Surrounded by the false darkness of Bangkok the audience around me gasps as Lord Rama towers over King Ravana. Steadying his position atop a fellow performer he brings his weapon to bear. Seconds after driving a blow at Ravana, Rama lightly steps to the ground as the human structure falls away. He and the demon circle each other, seeking another moment to strike. Just behind them their two armies wait, prepared to converge in a mass of honour, strength and death.
Only moments before this scene Ravana had stepped onto the stage to survey his army. Standing tall he called out rousing his army with his manner and speech.
At this point my small booklet’s translation of the play fails me because it doesn’t include this last scene so I’m not entirely sure what was going on. So, parallel to my experience of the play when I didn’t have the english script, I will be describing the scenes I saw and openly interpreting them. Keep in mind this is what I think I saw, not necessarily what the play was presenting.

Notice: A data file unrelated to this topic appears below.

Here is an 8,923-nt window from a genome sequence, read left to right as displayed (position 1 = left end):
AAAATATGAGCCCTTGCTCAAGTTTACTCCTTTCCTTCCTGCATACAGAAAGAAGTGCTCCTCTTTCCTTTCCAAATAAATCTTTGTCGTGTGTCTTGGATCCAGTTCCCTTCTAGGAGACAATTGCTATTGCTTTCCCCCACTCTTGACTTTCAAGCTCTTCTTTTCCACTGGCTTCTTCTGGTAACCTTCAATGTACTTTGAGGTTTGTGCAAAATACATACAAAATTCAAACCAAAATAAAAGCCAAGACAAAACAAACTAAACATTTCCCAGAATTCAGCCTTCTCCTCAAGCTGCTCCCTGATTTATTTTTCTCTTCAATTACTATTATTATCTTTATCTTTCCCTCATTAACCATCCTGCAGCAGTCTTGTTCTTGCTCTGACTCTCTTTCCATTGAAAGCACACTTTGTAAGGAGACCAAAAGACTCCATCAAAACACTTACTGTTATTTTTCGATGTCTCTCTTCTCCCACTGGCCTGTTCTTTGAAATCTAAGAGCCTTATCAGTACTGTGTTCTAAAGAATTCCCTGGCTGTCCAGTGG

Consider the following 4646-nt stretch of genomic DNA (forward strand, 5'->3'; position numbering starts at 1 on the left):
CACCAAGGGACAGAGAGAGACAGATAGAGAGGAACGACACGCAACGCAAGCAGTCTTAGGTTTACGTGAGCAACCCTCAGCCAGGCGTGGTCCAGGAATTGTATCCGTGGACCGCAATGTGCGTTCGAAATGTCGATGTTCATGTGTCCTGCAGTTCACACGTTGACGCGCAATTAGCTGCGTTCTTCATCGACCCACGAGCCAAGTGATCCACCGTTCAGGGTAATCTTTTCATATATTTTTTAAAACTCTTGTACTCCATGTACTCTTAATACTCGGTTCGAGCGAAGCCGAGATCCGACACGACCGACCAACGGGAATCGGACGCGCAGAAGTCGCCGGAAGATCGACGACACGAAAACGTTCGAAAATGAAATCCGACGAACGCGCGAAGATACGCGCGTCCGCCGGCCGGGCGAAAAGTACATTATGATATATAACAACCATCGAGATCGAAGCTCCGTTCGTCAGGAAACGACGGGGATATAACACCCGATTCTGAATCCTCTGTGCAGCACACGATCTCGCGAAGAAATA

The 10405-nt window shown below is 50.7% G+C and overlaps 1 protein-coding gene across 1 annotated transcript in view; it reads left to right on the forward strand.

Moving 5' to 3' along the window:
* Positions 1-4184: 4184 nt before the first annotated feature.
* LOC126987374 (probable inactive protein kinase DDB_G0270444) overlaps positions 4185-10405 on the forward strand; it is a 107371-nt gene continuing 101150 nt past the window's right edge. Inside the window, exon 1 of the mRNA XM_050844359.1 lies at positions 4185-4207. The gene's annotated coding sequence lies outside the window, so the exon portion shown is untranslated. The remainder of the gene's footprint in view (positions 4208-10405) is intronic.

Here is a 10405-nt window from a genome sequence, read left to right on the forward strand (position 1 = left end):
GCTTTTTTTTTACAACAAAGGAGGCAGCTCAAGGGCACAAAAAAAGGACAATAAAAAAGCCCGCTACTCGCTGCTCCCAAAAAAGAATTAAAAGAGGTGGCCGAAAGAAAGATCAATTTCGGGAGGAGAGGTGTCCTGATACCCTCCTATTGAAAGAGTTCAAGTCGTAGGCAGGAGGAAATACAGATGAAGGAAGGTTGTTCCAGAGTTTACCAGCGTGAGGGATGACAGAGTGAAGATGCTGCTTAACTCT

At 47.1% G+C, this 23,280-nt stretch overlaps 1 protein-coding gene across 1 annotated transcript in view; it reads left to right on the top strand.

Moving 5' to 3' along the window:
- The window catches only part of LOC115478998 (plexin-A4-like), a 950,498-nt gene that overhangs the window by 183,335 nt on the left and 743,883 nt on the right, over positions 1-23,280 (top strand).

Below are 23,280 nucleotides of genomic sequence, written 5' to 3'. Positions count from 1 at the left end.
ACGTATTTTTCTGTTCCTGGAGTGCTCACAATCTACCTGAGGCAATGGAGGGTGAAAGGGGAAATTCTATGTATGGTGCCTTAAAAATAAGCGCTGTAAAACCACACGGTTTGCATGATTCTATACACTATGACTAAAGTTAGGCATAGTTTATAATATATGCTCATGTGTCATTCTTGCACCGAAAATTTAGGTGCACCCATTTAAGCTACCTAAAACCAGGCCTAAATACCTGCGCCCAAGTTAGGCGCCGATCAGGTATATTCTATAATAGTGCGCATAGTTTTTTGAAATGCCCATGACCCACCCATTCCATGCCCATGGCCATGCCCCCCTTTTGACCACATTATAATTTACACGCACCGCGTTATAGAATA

But I do have to say that I found these…dragon horses?… very amusing. Best outfits on the stage right there.
Lord Rama quickly arrived with his own set of noble steeds.
I really shouldn’t make fun of these guys. Their job may well have been the toughest in the performance. They had to pull a low, heavy chariot and their responsibility included avoiding knocking into the other performers and keeping their charges from falling off the small chariot—because who wants to see a god fall? All while everyone is dancing.
And moments where our attention turned to generals fighting for dominance.
In khon performances dancers must express their intentions, moods and characters through their motions. Since their faces are hidden behind their masks they must shape their hand and leg movements to express these things.
Desperately Ravana tried to defend himself from Rama’s attacks but it wasn’t enough and he was defeated. His army retreated—overwhelmed by the might of Rama’s army.
“And so ended this episode of The Defection Of Bidhishna.”
The above statement is cliche I know and I apologize, but I’ve always wanted to say it. 😉
The End (of this post series)